Nov 07, 2017

Future Teachers Learn from American Colleagues

During their two-week stay, the Fulbrighters received hands-on insights into the American way of integration in the classroom: The young teachers (to be) from Germany, all of whom have a migration background, learned from their American counterparts, principals, school administrators and renowned professors through lectures, discussions and by visiting a wide range of different schools: from primary to high school, public and private, suburban and rural.

Fulbrighters thoroughly enjoying a trip to rural Texas

Both groups – one hosted by the Trinity University in San Antonio, the other one by the University of Nebraska-Lincoln (UNL) – appreciated the dense and multi-faceted agendas and well-organized program. Seeing differences between the American and German school systems encouraged them to think about both systems more in-depth. What was interesting to the Fulbrighters was that American schools deal with similar issues when integrating newcomers: teaching them a new language, helping them become accustomed to a new culture, as well as making them feel welcome and safe in a new environment. The program participants particularly noted the high dedication of the teachers at the schools they visited and of the professors of education at their host universities. In numerous discussions and meetings with their American counterparts, the Fulbrighters could also bring in their own multi-faceted backgrounds.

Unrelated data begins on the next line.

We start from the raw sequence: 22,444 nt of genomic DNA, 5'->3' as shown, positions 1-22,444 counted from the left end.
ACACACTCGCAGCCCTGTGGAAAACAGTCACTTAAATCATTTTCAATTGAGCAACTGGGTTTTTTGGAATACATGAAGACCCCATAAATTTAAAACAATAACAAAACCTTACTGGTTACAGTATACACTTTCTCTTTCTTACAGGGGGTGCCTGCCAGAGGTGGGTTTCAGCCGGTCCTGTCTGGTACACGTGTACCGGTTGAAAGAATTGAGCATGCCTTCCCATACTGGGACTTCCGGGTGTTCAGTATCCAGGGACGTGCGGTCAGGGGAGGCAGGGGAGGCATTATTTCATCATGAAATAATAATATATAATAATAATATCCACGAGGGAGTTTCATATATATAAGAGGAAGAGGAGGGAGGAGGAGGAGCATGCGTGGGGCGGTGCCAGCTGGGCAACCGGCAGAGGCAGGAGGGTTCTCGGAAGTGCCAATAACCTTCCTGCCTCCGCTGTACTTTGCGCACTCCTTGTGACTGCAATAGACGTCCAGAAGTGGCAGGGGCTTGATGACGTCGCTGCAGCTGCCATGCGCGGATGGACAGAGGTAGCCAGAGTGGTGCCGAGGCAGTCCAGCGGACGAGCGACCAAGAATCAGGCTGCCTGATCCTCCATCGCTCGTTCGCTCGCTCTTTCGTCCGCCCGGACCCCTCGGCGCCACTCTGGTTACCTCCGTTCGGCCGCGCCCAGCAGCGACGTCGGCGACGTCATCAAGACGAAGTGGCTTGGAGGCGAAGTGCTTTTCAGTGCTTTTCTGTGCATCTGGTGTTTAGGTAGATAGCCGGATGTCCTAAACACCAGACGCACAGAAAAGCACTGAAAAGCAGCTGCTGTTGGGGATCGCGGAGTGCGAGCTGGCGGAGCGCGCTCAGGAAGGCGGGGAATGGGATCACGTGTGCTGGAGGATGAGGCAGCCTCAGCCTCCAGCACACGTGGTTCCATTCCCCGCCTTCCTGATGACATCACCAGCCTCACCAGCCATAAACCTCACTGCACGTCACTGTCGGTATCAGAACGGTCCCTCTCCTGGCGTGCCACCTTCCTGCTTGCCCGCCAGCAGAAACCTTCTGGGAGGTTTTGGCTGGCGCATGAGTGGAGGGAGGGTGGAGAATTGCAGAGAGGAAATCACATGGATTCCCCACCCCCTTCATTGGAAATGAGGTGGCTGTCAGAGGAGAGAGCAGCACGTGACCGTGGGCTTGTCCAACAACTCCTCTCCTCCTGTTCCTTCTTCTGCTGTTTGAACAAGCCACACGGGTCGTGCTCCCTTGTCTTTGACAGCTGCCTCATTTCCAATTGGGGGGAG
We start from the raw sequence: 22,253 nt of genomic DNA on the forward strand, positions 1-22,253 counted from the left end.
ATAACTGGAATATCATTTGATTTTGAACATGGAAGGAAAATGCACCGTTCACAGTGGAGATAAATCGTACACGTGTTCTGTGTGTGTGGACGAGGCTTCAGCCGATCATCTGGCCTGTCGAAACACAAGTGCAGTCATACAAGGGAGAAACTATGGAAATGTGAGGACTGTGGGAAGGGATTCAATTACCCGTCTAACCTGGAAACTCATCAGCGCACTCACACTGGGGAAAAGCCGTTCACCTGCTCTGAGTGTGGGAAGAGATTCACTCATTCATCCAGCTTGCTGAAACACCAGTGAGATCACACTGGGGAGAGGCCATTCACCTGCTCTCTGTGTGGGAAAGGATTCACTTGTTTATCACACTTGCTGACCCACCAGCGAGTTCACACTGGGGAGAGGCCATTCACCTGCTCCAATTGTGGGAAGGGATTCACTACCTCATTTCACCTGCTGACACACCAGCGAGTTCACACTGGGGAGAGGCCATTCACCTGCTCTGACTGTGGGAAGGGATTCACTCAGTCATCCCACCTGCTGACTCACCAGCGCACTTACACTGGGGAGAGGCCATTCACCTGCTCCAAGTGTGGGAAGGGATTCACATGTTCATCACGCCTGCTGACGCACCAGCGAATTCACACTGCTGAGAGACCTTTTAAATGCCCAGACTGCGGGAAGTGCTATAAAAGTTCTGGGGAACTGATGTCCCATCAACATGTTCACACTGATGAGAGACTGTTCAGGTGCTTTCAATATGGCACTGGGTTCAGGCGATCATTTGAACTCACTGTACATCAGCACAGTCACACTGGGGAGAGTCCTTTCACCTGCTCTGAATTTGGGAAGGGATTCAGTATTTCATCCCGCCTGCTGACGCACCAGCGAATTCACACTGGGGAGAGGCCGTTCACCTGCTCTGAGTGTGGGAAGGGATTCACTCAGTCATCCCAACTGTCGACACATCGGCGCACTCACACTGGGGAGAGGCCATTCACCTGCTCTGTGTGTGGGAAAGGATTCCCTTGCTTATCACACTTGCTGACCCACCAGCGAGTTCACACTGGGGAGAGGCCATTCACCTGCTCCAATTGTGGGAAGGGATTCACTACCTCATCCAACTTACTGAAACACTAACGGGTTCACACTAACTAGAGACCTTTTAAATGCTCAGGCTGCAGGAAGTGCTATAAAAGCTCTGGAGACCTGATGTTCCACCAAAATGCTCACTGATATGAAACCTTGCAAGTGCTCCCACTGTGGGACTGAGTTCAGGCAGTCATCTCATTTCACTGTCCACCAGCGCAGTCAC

Fulbrighters posing in front of a typical U.S. American school bus in Lincoln, Nebraska

The Fulbrighters also got to experience local culture first-hand: The Lincoln group visited a volleyball game and a musical for instance, which they found very enjoyable. Considered the Cornhusker State, the group was also excited about exploring the countryside during a trip to a farm in the rural area of Lincoln.

Experiencing integration in the classroom live during school visits

Living on campus, many of the Fulbrighters could experience American campus life for the first time and enjoyed the authenticity of their stay as UNL guests. Of course the Texan group also got to visit a farm, experience the contagious school spirit during sports games and explore the rich culinary culture of the region.

Having immigration backgrounds themselves, the program participants feel they have become even more sensitized to the value and challenges of multiculturalism and multilingualism in a diverse society. The future teachers are a representation of Germany’s present-day multiculturalism and will contribute to shaping the diverse future Germany.

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